In 2020, Xi was pushing a “finish your plate” campaign. This year, to combat potential food shortages, the CCP adopted a strict campaign of propaganda and censorship, forcing messages about avoiding food wastage. Video platforms also began removing “eating shows” and punishing users who searched for certain keywords such as “eating shows” or “competitive eating.”

Earlier this month, China hosted a conference on reducing food loss and waste. The disruptions in supply chains and transportation restrictions have caused an increase in food waste, particularly of perishable agricultural produce. According to China Daily, roughly 25 percent of food produced in China is lost or wasted. During the COVID-19 lockdowns, food perished in the fields because it could not be harvested or it perished during transport, which took longer than usual because of transport restrictions or a lack of drivers. Other food perished when processing plants and factories were shut down.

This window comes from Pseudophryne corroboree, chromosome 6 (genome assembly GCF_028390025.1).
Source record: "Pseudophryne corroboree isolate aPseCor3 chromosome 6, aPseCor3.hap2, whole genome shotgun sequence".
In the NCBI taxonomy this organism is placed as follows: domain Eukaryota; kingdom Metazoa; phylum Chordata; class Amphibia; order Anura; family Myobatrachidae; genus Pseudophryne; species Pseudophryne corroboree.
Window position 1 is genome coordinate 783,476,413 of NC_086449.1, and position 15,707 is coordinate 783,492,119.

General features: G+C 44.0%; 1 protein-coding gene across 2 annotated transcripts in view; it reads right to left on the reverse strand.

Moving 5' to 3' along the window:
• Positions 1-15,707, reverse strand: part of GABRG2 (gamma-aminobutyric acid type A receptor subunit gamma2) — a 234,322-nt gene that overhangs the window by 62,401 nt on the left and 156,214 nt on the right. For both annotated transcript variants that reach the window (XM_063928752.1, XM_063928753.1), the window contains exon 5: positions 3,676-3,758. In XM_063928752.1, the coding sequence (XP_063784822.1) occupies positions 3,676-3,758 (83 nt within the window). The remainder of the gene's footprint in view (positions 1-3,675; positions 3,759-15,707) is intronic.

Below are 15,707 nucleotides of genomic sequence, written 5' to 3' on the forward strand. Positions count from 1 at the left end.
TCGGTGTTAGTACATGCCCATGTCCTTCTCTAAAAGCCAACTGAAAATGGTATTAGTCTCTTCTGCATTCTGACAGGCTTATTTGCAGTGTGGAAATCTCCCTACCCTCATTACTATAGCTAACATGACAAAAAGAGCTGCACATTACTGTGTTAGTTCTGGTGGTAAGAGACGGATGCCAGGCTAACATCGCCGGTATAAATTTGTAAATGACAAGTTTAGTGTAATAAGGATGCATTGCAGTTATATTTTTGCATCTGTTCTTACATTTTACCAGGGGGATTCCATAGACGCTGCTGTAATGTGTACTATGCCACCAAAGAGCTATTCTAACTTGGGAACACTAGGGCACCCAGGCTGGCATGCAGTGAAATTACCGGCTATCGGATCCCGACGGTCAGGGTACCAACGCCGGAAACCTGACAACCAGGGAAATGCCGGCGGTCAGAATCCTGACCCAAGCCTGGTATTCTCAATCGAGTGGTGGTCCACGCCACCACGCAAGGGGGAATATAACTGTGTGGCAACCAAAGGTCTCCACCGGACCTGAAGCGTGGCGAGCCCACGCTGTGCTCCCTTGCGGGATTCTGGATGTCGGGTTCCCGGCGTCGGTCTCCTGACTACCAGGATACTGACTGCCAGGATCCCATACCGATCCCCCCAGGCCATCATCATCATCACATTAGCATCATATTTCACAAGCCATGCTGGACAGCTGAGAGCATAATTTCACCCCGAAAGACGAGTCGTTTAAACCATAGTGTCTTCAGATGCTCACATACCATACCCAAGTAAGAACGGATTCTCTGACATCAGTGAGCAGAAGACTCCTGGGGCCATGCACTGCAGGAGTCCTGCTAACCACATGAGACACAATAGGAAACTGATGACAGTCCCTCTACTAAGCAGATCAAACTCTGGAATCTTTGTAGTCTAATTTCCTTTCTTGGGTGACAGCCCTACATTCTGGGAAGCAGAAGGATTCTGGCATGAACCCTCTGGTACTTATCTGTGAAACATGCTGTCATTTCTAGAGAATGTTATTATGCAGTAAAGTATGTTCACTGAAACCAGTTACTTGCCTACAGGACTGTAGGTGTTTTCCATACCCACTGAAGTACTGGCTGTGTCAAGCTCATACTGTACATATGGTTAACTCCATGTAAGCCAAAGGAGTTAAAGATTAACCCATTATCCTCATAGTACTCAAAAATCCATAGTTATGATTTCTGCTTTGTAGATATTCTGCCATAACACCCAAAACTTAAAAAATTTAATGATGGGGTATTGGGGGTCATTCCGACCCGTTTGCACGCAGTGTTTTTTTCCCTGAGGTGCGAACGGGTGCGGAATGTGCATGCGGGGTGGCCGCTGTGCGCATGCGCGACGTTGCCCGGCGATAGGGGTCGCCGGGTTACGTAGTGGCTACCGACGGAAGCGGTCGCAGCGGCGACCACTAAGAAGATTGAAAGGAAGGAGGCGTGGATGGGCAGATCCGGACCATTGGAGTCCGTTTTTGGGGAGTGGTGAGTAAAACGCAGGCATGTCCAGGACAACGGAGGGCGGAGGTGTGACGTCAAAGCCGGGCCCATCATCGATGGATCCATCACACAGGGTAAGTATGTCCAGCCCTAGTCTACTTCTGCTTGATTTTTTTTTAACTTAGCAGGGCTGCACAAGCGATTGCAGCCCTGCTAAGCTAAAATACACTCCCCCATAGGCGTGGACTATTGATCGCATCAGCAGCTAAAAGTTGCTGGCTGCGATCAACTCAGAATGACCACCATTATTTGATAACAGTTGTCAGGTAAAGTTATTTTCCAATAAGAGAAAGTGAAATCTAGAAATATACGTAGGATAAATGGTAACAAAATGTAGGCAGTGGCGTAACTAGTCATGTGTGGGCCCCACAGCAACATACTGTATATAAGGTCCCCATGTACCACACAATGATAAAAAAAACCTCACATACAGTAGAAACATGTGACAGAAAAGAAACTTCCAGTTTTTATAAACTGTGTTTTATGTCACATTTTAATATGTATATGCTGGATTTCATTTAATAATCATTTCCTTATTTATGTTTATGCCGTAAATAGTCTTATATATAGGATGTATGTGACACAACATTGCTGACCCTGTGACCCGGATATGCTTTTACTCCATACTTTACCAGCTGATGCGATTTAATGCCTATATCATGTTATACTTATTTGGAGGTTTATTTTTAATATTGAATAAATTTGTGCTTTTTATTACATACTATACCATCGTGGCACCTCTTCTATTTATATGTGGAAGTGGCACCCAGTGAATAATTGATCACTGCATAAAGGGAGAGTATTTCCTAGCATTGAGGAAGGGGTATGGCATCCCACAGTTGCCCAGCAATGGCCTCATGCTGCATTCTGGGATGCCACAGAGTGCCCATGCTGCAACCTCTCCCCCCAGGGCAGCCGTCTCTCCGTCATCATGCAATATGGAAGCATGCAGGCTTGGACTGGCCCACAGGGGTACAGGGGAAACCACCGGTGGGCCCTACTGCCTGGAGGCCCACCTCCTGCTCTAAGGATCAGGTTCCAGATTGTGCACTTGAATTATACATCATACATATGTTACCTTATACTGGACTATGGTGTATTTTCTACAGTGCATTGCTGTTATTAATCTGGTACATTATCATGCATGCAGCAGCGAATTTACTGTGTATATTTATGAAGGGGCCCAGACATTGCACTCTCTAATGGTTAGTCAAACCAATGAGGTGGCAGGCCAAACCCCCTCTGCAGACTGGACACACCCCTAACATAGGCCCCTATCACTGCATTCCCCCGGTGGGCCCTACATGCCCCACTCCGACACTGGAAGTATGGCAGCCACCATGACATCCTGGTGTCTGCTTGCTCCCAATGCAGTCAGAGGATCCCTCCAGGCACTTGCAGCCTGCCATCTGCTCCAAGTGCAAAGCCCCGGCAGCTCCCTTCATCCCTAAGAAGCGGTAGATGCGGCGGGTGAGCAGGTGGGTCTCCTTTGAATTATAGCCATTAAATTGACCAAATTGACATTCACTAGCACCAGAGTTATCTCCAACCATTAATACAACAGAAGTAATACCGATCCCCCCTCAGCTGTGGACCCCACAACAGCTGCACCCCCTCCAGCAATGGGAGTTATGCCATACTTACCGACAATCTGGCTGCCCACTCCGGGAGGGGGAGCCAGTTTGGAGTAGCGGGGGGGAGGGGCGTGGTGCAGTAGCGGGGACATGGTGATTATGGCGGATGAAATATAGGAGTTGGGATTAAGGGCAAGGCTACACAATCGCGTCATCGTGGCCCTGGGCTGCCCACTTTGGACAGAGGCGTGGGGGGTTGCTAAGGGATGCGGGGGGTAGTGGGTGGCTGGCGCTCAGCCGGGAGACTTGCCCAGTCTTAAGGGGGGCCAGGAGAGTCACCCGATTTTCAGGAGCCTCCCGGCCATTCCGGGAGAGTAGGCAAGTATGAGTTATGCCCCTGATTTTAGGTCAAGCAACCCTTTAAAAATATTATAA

The threat of food shortages is enough for the CCP to swallow their pride and trade with the enemy. In spite of other trade disputes with Australia, China has pre-purchased close to 2.2 million tons of Australian wheat. Meanwhile, China sharply decreased importation of Australian coal and tariffs remain in force against Australian wine and barley.

Views expressed in this article are the opinions of the author and do not necessarily reflect the views of The Epoch Times.

Antonio Graceffo
Antonio Graceffo
Antonio Graceffo, Ph.D., has spent over 20 years in Asia. He is a graduate of Shanghai University of Sport and holds a China-MBA from Shanghai Jiaotong University. Antonio works as an economics professor and China economic analyst, writing for various international media. Some of his China books include "Beyond the Belt and Road: China’s Global Economic Expansion" and "A Short Course on the Chinese Economy."